Algae CO2 Capture at the University of Kentucky: Part 1

Algae CO2 Capture at the University of Kentucky: Part 1

December 4, 2019 41 By Kody Olson


VO: More than 90 percent of Kentucky’s power
comes from coal. With federally mandated CO2 limits on the horizon, work under way at the
University of Kentucky Center for Applied Energy Research is more critical than ever.
CAER is developing green technology to capture CO2 emissions from coal-fired power plants. Jack Groppo: The industry will adapt technology,
which right now doesn’t exist, so that’s our challenge, is realistically what type of technologies
can we be working on in order to help the industry have something to adapt in the future? VO: One of CAER’s technologies uses chemical
solvents to capture the CO2 from emissions. Another technology isolates CO2 by combusting
the fuel with only oxygen. Jack Groppo: Once we have captured the CO2,
we have to do something with it. Right now the only feasible option is to pump it underground
into geologic formations, of which we in Kentucky do have some but if you look at other major
coal areas, they don’t have the geologic formations, it’s not an option for them. VO: Four years ago, CAER and UK’s Biosystems
& Ag Engineering Department set out to prove that an algae-based system could recycle the
CO2 in flue gas. With $1.8 million in funding from the Kentucky
Energy and Environment Cabinet, CAER is now partnering with Duke Energy to test a pilot-scale
algae system at East Bend Station. Jack Groppo: The nice thing about the algae
is that it actually does capture and sequester the CO2. Michael Wilson: The heart of our process is
the photobioreactor. And it’s a fancy word for a place to grow algae. And if you look
at the word and break it down you’ve got “bioreactor” which means you are using a living organism
to do a job for you and you’ve got “photo” meaning light. We are harnessing algae’s ability to grow
very fast and perform photosynthesis in order to take the carbon dioxide in flue gas and
turn it into biomass. VO: Instead of acres of ponds, CAER’s strategy
is based on a closed system of photobioreactors to grow algae. Jack Groppo: We have the ability to eliminate
evaporation because we have an enclosed system. We have a way to minimize contamination because
we don’t have ducks landing in our tubes. Having a closed system, it actually offers
a lot of advantages, particularly from a weather point of view. Even in the cold of winter,
even in the limited sunshine that we had, the algae did grow. The algae that we’re using is a native species,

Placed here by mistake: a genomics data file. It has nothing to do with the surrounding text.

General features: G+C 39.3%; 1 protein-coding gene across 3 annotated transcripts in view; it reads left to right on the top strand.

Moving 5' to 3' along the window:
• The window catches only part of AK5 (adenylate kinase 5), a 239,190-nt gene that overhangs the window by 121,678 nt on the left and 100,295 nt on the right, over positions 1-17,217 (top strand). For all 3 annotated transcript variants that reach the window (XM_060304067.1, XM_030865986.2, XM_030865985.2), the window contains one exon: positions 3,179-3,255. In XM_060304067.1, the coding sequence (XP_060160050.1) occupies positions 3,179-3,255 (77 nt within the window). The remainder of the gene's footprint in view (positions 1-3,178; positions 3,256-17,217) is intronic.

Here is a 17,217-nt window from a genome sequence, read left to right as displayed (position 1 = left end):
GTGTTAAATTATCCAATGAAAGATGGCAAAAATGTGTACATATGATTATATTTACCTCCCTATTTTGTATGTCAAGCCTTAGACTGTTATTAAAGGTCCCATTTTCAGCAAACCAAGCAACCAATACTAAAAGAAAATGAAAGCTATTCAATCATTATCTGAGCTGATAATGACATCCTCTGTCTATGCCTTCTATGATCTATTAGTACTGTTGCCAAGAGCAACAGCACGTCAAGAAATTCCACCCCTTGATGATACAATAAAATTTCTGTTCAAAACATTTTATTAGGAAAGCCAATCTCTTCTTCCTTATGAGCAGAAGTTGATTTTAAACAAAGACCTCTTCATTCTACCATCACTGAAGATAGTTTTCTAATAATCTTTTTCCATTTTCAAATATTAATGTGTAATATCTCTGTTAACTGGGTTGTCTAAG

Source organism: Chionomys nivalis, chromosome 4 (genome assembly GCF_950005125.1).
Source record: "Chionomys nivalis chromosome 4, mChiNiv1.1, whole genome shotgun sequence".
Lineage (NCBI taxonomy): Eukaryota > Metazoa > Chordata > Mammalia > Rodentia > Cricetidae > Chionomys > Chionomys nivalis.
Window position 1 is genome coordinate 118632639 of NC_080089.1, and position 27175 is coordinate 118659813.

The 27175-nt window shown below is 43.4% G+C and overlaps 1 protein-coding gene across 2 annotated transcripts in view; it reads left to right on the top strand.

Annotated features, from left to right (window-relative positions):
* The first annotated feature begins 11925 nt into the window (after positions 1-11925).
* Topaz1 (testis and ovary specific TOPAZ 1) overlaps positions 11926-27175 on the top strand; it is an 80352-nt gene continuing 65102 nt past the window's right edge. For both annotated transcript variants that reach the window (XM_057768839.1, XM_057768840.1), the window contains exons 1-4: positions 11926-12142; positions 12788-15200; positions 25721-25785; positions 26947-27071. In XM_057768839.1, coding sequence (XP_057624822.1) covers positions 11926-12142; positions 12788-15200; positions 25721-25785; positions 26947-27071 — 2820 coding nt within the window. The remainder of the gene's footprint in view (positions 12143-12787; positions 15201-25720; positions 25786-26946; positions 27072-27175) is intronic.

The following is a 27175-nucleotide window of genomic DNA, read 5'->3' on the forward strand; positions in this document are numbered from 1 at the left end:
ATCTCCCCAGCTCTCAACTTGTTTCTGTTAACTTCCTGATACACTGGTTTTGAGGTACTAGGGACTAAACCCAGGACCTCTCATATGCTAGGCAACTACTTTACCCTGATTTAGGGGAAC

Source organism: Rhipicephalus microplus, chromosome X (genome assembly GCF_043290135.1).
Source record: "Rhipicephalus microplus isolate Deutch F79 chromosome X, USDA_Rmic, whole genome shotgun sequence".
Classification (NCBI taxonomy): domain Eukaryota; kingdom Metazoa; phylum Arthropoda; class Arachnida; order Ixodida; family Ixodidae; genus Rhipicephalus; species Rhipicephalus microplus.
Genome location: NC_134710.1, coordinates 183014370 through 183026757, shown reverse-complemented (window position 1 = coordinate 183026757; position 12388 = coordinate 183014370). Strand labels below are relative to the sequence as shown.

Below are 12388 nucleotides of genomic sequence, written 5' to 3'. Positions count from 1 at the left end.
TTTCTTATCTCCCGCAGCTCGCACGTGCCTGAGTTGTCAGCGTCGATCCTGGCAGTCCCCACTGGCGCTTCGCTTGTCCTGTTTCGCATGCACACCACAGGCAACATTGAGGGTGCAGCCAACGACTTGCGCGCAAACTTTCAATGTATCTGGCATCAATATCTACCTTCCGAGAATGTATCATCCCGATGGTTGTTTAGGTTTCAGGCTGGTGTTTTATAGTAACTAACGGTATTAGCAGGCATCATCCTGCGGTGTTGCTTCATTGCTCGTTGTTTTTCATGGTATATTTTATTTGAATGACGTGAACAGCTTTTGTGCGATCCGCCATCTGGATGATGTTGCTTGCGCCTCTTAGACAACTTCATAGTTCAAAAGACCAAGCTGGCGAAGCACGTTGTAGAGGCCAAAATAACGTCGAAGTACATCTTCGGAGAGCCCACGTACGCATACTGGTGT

it’s here for a reason, it likes this environment. The challenge for us has been to develop a
photobioreactor that would be expandable, and that would scale up in a cost-effective
manner. So the target price was $1 per liter of photosynthetic volume and that’s where
we are. VO: CAER’s system, made of plastic mailing
tubes and off-the-shelf PVC pipes, is built by UK students and glued together on-site.
Expanding the system simply means adding more tubes. Michael Wilson: I think they might be to close
together at this point. Where these are getting shaded by the rest. So looking at tube spacing
and making most efficient use of capital will be another major effort as we move forward. Jack Groppo: We’re located on the east side
of the power plant with southern exposure to maximize the allowable. We have installed
a 5,000-gallon feed tank with 2 centrifugal pumps. Mike Wilson: that main tank services as the
hub, that’s where we add our CO2, that’s where we add our nutrients, that’s where we return
our water. VO: Algae comes out of the photobioreactors
and it goes into the harvest tank. In a few hours, thanks to flocculation that helps the
algae stick together, it settles to the bottom of the tank. Jack Groppo: It’s a very dark green and the
consistency of pesto. That material is what we would feed to an anaerobic digester. VO: The anaerobic digester can turn the algae
into methane that the power plant could burn for fuel. Or, using gravity filtration, wet lipid extraction,
and upgrading you can make renewable diesel and jet fuel. Or, by removing more moisture with a solar
drier and dry lipid extraction, you can make jet fuel or produce fish food and animal feed. Jack Groppo: We have to work in the realm
of feasible economics, from a biofuels processing point of view, it makes sense. It is not extremely
profitable, but when you look at what’s happened you have actually captured CO2 from a dilute
stream and turned it into a value-added product. We certainly have the ability to develop the
technology to do this and I think we’re well on our way right now. We will bring back very large volumes of dewatered
algae so we can keep the chemists supplied for years. They can’t do what they want to
do unless they have a large quantity of algae and that’s something we have the ability to
produce at East Bend. Mike Wilson: we’re actually doing this, we’ve
seeded a reactor, we’ve grown algae off flue gas, we’re looking at expanding the facility
and really proving the kinetics and the economics of it and it’s all in mind with, “what happens
next?”, “where do we take this next?”